Level 3: Develop an action plan
This approach adds the implementation plan to the Level 2 assignment. Often employees and/or managers do not consider implementation in their recommended solutions. The focus might be on the technical purity of the solution rather than considering whether it can be implemented by the organization.
Level 4: Make the decision
The next level of delegation is to let them make the decision on how to solve to problem. At this level and the next, you need to tell them you trust them and provide them with the coaching that they need to make a confident decision. You will also need to monitor them without micro-managing their work.
Level 5: Full delegation
This is the holy grail of delegation! This consists of letting the employee decide, act and follow-through. One benefit of starting them off at a lower level is that you give them the opportunity to build credibility with you that you can trust them at Level 5.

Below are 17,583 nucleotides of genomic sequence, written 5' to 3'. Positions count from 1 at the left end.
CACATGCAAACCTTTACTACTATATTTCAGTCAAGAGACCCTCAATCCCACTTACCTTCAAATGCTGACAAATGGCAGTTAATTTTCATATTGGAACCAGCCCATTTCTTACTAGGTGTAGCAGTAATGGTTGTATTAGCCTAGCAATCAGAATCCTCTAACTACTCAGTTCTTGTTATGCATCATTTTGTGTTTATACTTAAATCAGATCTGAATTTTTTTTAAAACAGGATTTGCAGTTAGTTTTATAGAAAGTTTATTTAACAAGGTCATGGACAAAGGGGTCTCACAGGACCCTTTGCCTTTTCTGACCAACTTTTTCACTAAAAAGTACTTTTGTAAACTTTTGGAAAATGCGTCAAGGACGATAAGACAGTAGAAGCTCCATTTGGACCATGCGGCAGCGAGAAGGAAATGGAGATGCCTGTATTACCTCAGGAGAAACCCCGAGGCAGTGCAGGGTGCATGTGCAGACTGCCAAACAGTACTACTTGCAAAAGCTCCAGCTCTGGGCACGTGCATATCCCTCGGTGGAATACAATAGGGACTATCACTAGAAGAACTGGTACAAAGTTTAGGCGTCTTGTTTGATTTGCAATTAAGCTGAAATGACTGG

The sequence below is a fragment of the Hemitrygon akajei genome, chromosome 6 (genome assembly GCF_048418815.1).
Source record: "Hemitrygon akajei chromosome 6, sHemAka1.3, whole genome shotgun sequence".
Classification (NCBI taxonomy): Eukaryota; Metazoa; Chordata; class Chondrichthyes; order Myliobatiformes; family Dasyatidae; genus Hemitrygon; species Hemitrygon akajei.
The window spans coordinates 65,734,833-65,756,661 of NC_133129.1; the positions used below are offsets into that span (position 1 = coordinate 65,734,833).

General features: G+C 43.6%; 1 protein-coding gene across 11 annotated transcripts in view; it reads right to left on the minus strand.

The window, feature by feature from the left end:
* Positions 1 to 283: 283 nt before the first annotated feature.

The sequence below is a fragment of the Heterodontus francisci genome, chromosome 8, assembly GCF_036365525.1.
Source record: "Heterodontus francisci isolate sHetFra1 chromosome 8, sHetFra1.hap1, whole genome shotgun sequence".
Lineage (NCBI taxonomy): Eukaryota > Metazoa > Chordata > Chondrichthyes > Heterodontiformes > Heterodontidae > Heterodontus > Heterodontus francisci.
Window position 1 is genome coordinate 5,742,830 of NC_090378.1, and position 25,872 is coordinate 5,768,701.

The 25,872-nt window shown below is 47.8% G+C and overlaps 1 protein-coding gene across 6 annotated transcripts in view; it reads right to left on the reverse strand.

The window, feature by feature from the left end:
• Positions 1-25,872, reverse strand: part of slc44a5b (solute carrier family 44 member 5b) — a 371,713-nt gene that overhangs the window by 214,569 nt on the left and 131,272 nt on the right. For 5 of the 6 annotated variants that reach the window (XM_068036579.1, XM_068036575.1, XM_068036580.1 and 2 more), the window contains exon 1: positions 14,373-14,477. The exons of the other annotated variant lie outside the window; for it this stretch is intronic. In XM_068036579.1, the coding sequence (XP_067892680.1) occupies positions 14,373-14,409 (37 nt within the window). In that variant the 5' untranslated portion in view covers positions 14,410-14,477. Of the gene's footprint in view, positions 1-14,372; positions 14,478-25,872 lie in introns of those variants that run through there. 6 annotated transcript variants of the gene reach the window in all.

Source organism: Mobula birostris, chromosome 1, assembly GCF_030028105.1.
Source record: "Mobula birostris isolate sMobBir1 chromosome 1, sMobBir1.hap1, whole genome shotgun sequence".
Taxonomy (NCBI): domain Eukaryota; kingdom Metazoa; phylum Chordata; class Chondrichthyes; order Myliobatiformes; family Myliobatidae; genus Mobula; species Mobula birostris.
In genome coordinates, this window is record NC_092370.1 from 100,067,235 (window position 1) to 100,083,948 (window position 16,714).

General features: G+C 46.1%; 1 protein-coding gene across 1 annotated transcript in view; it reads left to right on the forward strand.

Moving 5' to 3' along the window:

Every level of delegation is an opportunity to develop your team. You can start someone at a low level and let them work their way up. Higher performing individuals can be assigned tasks/projects at a higher level and will probably progress to Level 5 quickly.
Steps to successful delegation
There are five steps to effective delegation that apply at every level and with every employee. These steps will ensure you manage the delegation process and the risk you may perceive in delegation.
- Choose the right task. Choosing the right task to delegate is the first step! Start with tasks/projects that have a low risk in the event that the person does not meet expectations. Even more important is to choose tasks/projects that have a high probability of success.